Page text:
The work of constructing a guillotine was awarded to a local carpentry firm, Stanford & Sons, noted for innovative designs in porch swings, octagonal gazebos, and backyard arbors with built-in benches and planters. The finished structure, with its fourteen-foot posts, its diagonal blade bolted into a steel weight, and its latched opening for the neck, was transported by truck to the edge of the town green, carried by eight workers across the grass, and set on top of a raised wooden platform with steps going up in front and back. Our green is bordered by a row of sycamores on Beach Street and is overlooked on one side by our town hall, which dates from the seventeenth century, and on another by our Historical Society, originally an eighteenth-century inn. For this occasion, rows of folding chairs were set up to face the front and sides of the guillotine, so that the audience could see the victim’s head clearly, but by dawn of execution day it was evident that the gathering crowd had exceeded all expectations. Additional folding chairs were brought over from the basement of the nearby Presbyterian church and hastily set up in rows that covered the entire green, so that many who attended were forced to sit behind the guillotine and could not directly witness the severing of the head. Some sat on the tops of cars in the two parking lots that bordered the green, some brought towels and blankets and tried to find empty spaces on the grass; others watched through binoculars from the porches of houses across the street. It was a sunny June morning, the kind of day when many of us drove past this very green on our way to the beach a half mile down the road, and in the air you could feel a mood not only of tense anticipation but of festivity, as if we had come out to celebrate the splendor of the blue spring day.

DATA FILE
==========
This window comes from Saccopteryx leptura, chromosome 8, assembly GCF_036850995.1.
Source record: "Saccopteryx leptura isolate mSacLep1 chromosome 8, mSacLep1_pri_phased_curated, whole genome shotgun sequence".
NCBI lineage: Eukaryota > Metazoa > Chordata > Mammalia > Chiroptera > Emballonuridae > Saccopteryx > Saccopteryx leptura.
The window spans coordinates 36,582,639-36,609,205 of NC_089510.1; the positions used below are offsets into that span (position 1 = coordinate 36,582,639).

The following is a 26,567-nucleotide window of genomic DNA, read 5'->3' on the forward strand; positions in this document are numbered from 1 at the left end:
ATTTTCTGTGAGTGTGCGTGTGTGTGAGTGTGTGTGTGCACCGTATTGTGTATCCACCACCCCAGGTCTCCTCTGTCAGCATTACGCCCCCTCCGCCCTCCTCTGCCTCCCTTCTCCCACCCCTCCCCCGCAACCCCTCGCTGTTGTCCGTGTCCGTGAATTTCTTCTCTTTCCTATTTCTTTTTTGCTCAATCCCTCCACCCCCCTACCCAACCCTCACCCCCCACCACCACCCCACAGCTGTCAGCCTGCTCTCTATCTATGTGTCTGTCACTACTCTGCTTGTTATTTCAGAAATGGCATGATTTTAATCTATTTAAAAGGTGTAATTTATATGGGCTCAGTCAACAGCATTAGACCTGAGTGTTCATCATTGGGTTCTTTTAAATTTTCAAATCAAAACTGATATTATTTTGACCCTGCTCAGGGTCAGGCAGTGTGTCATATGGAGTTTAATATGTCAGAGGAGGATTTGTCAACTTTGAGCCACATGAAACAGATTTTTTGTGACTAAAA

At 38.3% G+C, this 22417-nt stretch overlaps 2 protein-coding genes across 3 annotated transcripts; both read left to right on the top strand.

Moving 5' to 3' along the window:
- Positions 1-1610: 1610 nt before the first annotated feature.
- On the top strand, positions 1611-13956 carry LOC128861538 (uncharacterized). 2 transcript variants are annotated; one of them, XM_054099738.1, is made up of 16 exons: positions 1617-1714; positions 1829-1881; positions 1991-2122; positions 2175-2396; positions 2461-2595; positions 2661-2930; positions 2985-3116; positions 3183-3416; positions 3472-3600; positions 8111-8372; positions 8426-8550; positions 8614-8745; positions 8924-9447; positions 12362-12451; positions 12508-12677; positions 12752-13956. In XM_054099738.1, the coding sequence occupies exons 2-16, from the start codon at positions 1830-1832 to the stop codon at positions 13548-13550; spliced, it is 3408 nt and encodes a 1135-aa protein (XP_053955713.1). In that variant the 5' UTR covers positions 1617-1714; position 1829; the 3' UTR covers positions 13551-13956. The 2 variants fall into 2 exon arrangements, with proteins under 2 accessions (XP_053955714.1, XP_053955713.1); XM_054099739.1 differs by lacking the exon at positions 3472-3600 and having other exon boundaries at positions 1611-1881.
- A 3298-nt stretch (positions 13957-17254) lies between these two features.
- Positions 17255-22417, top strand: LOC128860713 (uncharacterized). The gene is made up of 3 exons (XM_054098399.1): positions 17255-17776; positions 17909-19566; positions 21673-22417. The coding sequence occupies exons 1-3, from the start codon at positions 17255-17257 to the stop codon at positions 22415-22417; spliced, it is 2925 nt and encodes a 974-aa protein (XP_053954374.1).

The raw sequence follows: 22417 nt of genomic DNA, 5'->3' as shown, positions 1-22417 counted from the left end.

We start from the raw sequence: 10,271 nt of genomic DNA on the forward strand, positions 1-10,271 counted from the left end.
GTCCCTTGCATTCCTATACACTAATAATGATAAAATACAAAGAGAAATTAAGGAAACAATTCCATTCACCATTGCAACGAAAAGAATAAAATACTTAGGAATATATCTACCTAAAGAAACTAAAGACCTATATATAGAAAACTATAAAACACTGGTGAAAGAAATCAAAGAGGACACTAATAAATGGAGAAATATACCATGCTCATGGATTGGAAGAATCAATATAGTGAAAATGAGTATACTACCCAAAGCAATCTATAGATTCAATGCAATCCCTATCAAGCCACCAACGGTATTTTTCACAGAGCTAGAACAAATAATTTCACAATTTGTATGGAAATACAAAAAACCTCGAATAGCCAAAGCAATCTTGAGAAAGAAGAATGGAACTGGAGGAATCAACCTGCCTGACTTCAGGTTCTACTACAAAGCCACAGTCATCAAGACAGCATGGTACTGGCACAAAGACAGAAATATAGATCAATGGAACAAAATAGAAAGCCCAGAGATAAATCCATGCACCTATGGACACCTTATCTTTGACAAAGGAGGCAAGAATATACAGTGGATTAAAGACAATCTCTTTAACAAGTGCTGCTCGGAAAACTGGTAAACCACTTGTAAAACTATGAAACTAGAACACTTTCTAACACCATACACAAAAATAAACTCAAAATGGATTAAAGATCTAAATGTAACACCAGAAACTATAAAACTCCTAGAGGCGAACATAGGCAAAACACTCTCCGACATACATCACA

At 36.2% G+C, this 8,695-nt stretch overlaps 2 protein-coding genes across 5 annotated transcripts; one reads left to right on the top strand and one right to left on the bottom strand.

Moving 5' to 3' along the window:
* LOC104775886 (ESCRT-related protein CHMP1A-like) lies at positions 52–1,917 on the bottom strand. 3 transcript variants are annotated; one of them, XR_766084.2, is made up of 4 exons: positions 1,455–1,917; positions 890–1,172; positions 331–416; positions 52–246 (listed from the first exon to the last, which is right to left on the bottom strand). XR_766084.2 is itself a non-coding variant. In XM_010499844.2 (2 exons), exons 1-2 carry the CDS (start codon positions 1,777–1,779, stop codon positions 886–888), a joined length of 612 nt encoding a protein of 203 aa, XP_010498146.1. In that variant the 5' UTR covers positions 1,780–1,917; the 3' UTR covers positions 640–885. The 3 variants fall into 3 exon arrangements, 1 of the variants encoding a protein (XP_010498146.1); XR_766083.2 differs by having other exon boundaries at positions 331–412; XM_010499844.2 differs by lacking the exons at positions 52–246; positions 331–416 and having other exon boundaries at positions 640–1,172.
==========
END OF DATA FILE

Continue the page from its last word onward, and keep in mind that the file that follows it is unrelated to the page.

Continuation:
Shortly before eleven o’clock, three police cars and an ambulance drove into the town hall parking lot. From one of the cars emerged two officers and Dennis Caldwell, wearing an orange prison jumpsuit, his hands cuffed behind his back and his ankles shackled. He was led across the lawn to the back steps of the platform, where he was handed over to two assistants who guided him up the steps to the rear of the guillotine. The condemned man’s face, which was difficult to see from my seat near the edge of the green, held no expression, or perhaps what it held was a stern refusal of expression. His eyes looked straight ahead. We watched as he was strapped face down onto a tilted board that was lowered toward the opening. A third assistant unlatched the top of the opening, set the condemned man’s neck in place, and closed the top. The executioner, wearing black pants and a long-sleeved black shirt, stood at the side of one post and silently raised his right hand to a lever. The blade dropped swiftly between the grooves of the posts, blood flew up, the head dropped into the basket with a sound everyone could hear, it was all over quickly. Two men covered the basket and carried it across the green to the ambulance. Two other men placed the headless body in a coffin-like box and carried it to the ambulance, which drove away.